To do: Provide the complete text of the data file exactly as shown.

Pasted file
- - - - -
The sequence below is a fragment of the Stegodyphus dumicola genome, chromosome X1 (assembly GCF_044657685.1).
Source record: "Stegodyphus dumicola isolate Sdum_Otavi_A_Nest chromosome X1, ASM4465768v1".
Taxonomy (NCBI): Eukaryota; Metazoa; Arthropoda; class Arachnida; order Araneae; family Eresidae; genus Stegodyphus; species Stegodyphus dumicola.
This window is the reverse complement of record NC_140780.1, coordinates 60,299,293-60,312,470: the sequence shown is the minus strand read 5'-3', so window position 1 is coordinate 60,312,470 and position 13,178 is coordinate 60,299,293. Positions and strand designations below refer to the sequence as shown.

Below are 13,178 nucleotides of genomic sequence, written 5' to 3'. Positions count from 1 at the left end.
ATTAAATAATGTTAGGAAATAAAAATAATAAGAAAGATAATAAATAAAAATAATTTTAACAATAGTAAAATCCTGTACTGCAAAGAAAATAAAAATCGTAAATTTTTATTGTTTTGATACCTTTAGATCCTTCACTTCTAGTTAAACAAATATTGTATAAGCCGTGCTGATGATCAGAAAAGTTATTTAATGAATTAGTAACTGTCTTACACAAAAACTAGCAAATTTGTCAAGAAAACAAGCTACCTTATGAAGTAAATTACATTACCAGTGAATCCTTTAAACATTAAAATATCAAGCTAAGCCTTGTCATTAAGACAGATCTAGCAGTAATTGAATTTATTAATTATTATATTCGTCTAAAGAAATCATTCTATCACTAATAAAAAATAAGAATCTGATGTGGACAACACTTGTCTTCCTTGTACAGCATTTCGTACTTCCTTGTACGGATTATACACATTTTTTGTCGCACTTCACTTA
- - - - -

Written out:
The sequence below is a fragment of the Stegodyphus dumicola genome, chromosome X1 (assembly GCF_044657685.1).
Source record: "Stegodyphus dumicola isolate Sdum_Otavi_A_Nest chromosome X1, ASM4465768v1".
Taxonomy (NCBI): Eukaryota; Metazoa; Arthropoda; class Arachnida; order Araneae; family Eresidae; genus Stegodyphus; species Stegodyphus dumicola.
This window is the reverse complement of record NC_140780.1, coordinates 60,299,293-60,312,470: the sequence shown is the minus strand read 5'-3', so window position 1 is coordinate 60,312,470 and position 13,178 is coordinate 60,299,293. Positions and strand designations below refer to the sequence as shown.

Below are 13,178 nucleotides of genomic sequence, written 5' to 3'. Positions count from 1 at the left end.
ATTAAATAATGTTAGGAAATAAAAATAATAAGAAAGATAATAAATAAAAATAATTTTAACAATAGTAAAATCCTGTACTGCAAAGAAAATAAAAATCGTAAATTTTTATTGTTTTGATACCTTTAGATCCTTCACTTCTAGTTAAACAAATATTGTATAAGCCGTGCTGATGATCAGAAAAGTTATTTAATGAATTAGTAACTGTCTTACACAAAAACTAGCAAATTTGTCAAGAAAACAAGCTACCTTATGAAGTAAATTACATTACCAGTGAATCCTTTAAACATTAAAATATCAAGCTAAGCCTTGTCATTAAGACAGATCTAGCAGTAATTGAATTTATTAATTATTATATTCGTCTAAAGAAATCATTCTATCACTAATAAAAAATAAGAATCTGATGTGGACAACACTTGTCTTCCTTGTACAGCATTTCGTACTTCCTTGTACGGATTATACACATTTTTTGTCGCACTTCACTTA